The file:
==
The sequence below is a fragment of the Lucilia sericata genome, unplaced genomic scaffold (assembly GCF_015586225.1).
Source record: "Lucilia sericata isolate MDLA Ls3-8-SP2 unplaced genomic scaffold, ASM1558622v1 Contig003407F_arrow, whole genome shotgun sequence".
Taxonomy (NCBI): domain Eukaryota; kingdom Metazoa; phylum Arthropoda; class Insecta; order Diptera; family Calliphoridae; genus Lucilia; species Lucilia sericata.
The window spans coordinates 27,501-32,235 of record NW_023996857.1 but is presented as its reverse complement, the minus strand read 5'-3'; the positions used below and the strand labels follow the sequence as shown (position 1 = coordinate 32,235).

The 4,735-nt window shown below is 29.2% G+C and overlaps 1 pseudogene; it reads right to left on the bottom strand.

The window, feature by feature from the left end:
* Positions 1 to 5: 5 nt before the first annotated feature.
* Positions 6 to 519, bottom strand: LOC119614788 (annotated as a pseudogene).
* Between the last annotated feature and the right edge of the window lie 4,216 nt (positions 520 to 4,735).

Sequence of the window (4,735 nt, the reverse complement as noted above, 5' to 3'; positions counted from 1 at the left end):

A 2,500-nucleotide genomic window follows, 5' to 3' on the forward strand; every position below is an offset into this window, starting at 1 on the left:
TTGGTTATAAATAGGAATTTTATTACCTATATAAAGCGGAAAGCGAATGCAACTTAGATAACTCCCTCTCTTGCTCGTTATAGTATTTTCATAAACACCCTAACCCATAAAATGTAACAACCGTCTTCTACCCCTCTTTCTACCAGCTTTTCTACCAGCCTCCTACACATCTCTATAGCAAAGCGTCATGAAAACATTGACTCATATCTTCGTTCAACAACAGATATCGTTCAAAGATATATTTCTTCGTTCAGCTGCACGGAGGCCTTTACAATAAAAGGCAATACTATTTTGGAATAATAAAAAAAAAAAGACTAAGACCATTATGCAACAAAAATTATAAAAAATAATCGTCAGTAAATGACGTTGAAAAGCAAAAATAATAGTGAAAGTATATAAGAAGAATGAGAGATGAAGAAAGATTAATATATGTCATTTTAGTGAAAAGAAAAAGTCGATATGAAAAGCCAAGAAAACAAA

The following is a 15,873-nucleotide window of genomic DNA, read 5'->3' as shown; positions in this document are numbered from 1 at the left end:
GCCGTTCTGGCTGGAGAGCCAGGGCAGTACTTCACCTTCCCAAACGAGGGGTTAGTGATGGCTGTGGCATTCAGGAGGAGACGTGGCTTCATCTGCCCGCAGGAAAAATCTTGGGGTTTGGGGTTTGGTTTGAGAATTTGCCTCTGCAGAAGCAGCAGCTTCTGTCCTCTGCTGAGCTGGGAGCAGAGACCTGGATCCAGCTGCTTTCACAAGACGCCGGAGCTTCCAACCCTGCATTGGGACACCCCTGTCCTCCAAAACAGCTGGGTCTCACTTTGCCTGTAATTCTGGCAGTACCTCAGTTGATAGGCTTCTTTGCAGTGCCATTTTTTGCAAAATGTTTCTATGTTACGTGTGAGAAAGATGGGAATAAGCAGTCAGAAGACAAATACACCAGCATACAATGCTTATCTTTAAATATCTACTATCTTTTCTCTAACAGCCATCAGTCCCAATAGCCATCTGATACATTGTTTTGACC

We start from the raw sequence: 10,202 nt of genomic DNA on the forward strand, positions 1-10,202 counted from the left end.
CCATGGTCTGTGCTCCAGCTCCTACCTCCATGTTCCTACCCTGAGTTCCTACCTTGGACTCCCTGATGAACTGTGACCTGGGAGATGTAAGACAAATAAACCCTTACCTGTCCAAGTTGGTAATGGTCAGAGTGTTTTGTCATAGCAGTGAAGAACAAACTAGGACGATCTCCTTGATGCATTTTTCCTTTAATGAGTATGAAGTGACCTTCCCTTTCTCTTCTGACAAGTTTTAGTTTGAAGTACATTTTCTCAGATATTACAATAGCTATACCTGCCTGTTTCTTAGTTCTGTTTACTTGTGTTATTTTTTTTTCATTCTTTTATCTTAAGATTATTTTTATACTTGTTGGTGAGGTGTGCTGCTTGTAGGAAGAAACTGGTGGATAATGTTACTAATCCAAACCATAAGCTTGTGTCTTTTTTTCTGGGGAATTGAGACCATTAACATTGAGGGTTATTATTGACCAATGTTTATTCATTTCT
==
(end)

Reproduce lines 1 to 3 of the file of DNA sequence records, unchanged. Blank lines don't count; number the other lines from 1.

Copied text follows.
The sequence below is a fragment of the Lucilia sericata genome, unplaced genomic scaffold (assembly GCF_015586225.1).
Source record: "Lucilia sericata isolate MDLA Ls3-8-SP2 unplaced genomic scaffold, ASM1558622v1 Contig003407F_arrow, whole genome shotgun sequence".
Taxonomy (NCBI): domain Eukaryota; kingdom Metazoa; phylum Arthropoda; class Insecta; order Diptera; family Calliphoridae; genus Lucilia; species Lucilia sericata.